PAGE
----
The Central Bank of Ghana’s January 2023 Summary of Economic and Financial Data has disclosed Ghana’s public debt stock as Gh¢575.7 billion at the end of November 2022, about 93.5% of Gross Domestic Product (GDP).
Public debt stock is the total amount of money, including total liabilities, borrowed by the government to meet its development projects.
The data from the Central Bank revealed that the debt stock increased by ¢108.3 billion between September and November 2021, indicating that the country’s debt was unsustainable.
This triggered a debt restructuring in which the Domestic Debt Exchange is expected to end on January 31, 2023.
The external component of the total public debt, as recorded in the data shot up to $29.2 billion (¢382.7 billion) in November 2022, equivalent to 62.1% of GDP.
This was from $28.4 billion (¢271.7 billion) in September 2022 and $28.3 billion in December 2021.
From the figures, about 37% depreciation of the cedi to the dollar in 2022 was the main cause of the massive jump in the cedi component of the external debt.
As captured in BoG’s data, domestic debt stood at ¢194.7 billion at the end of December 2022, about 31.6% of GDP. This is against ¢195.7 billion recorded in September 2022 and ¢193.1 billion in November 2022. About ¢170 billion of the domestic debt is being restructured for a period of 12 years.
The report however did not provide data for the financial sector resolution debt and other liabilities such as the energy sector debt.
However, government’s fiscal deficit, which is the difference between total revenue and total expenditure of the government to GDP, stood at 9.8% in November 2022, from 7.4% recorded in September 2022.
Bank of Ghana’s data also revealed that Ghana’s net international reserves ended 2022 at $2.44 billion, about 2.7 months of import cover. This is against $6.07 billion recorded in December 2021, about 4.3 months of import cover.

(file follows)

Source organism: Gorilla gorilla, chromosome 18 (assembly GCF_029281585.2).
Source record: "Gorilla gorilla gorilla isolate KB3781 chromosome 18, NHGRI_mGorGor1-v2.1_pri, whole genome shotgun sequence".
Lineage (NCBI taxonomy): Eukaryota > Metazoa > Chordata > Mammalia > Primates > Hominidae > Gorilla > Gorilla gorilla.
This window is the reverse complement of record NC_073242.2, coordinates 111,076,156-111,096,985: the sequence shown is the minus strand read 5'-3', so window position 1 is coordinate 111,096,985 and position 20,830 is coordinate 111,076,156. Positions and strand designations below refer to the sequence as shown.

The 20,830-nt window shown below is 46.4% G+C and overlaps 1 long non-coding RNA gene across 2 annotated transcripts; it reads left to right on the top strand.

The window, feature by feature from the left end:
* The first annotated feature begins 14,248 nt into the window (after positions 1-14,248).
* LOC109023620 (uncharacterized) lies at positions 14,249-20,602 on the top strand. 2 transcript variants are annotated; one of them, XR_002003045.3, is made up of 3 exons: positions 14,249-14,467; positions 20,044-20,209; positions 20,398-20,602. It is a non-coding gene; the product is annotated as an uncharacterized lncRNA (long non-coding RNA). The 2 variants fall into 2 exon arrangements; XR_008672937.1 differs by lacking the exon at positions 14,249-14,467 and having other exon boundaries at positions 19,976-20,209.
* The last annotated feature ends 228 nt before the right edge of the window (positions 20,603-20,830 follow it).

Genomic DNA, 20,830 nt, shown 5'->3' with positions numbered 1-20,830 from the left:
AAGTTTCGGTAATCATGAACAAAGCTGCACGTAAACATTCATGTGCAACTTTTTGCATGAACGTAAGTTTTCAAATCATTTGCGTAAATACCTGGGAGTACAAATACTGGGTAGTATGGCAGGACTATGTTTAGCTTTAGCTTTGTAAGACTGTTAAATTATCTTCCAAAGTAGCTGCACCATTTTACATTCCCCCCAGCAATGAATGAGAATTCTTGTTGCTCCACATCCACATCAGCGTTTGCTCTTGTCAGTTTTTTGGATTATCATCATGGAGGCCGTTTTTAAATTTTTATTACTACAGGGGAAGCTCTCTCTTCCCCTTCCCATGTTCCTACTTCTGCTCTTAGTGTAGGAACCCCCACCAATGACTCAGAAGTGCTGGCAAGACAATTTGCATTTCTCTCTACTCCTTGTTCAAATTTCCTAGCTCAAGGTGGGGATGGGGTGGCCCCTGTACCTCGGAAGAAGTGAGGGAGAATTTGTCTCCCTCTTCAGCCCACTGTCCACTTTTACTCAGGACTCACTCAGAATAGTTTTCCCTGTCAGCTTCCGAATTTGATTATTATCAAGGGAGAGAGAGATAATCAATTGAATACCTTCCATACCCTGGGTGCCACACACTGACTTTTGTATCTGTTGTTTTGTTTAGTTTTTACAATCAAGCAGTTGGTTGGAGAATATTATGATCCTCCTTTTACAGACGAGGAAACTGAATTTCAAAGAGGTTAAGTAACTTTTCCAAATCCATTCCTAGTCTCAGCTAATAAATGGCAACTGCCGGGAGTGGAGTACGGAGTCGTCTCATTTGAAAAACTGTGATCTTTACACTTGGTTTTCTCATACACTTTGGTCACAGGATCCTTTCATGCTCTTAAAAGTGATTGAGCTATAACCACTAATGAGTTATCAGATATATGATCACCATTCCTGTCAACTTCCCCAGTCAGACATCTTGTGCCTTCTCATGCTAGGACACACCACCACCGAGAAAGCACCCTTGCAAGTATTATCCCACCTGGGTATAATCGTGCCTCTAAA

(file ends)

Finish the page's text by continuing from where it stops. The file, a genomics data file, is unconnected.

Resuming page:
Net international reserves represent the difference between reserve assets and reserve liabilities.
According to the data, the country’s Balance of Payment at the end of December 2022 also stood at a deficit of $3.63 billion, as against a surplus of $510.1 million in December 2021.
This was as a result of a significant decline in the Capital and Financial Account Balance which stood at a deficit of $2.17 billion in December 2022, compared with a surplus of $.3.30 billion in December 2021.
The negative Capital and Financial Account Balance was as a result of net portfolio of investments outflow of $2.05 billion in December 2022.
Net international reserves have been declining from $6.07 billion in January 2022, about 4.4 months of import cover, largely due to the selling of investments by foreign investors.
Concerning the amount by which the value of the country’s exports exceeded the cost of its imports, Ghana recorded a trade surplus of $2.75 billion in 2022, about 3.8% of Gross Domestic Product.
This far exceeded the surplus of $1.09 billion recorded during the same period in 2021.
The significant growth in trade surplus was due to significant proceeds from gold and oil exports, whilst net imports also fell.
Importantly, total exports went up by 18.1% year-on-year to a staggering $17.40 billion in December 2022. Total exports for 2021 was $14.72 billion.
Meanwhile, Crude oil exports totalled $5.42.61 billion in December 2022, higher than the $3.94 billion recorded in October 2021. This is mainly due to price effects.
Gold export earnings also went up by 30% to $5.33 billion, supported by increased production volumes triggered by the positive response from small-scale gold exporters.
However, the data captured a record of lower prices and low cocoa purchases, indicating that cocoa receipts declined to $2.21 billion in December 2022, compared to $2.83 billion in December 2021.
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